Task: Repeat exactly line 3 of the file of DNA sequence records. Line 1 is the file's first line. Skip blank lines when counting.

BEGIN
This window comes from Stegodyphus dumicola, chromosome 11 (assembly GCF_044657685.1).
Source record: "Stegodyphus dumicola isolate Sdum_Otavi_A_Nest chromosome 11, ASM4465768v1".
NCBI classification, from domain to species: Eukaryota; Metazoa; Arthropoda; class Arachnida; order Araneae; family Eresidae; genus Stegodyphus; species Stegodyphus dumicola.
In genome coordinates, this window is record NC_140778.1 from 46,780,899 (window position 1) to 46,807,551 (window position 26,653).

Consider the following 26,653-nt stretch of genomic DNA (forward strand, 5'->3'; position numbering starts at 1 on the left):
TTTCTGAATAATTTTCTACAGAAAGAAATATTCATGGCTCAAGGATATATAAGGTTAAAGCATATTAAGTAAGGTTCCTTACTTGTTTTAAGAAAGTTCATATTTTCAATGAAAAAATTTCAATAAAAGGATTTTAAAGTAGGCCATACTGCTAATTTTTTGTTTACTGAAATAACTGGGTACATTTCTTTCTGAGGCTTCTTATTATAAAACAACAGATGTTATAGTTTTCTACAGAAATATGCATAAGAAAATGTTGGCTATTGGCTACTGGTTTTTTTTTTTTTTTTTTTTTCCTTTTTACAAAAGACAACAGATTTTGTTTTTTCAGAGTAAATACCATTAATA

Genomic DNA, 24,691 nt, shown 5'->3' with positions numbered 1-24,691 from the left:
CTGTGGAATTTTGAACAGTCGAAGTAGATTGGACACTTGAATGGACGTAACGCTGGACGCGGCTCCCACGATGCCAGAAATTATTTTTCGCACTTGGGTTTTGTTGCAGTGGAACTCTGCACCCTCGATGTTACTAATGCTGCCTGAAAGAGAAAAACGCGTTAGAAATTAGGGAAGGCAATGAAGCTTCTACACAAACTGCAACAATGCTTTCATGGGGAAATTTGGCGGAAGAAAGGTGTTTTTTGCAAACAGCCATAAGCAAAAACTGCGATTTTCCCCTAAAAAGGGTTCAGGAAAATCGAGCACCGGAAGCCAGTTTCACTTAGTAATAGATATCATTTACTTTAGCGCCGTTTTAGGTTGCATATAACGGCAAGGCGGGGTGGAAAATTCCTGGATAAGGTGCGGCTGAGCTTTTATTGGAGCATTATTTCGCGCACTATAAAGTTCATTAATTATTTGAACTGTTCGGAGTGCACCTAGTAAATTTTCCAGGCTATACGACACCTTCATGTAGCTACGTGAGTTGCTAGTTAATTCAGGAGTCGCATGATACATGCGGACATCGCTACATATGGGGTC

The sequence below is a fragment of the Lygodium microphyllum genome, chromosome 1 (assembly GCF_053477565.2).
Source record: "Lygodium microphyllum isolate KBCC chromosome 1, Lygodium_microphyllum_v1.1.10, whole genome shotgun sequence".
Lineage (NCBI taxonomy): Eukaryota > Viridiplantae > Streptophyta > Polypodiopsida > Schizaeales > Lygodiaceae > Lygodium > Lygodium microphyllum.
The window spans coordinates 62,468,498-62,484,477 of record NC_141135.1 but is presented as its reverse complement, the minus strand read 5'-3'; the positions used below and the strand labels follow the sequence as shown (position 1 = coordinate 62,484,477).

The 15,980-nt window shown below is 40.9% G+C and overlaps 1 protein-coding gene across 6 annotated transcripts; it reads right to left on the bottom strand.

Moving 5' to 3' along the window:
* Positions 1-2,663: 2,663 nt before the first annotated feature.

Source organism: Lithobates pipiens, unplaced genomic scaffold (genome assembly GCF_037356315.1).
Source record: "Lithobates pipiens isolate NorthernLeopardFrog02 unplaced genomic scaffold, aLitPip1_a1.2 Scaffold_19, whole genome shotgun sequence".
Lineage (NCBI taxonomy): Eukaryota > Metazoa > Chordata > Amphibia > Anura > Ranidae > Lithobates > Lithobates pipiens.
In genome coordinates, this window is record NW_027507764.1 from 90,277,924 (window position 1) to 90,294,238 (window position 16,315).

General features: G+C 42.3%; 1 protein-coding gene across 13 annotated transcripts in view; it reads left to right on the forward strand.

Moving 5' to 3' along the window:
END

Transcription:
NCBI classification, from domain to species: Eukaryota; Metazoa; Arthropoda; class Arachnida; order Araneae; family Eresidae; genus Stegodyphus; species Stegodyphus dumicola.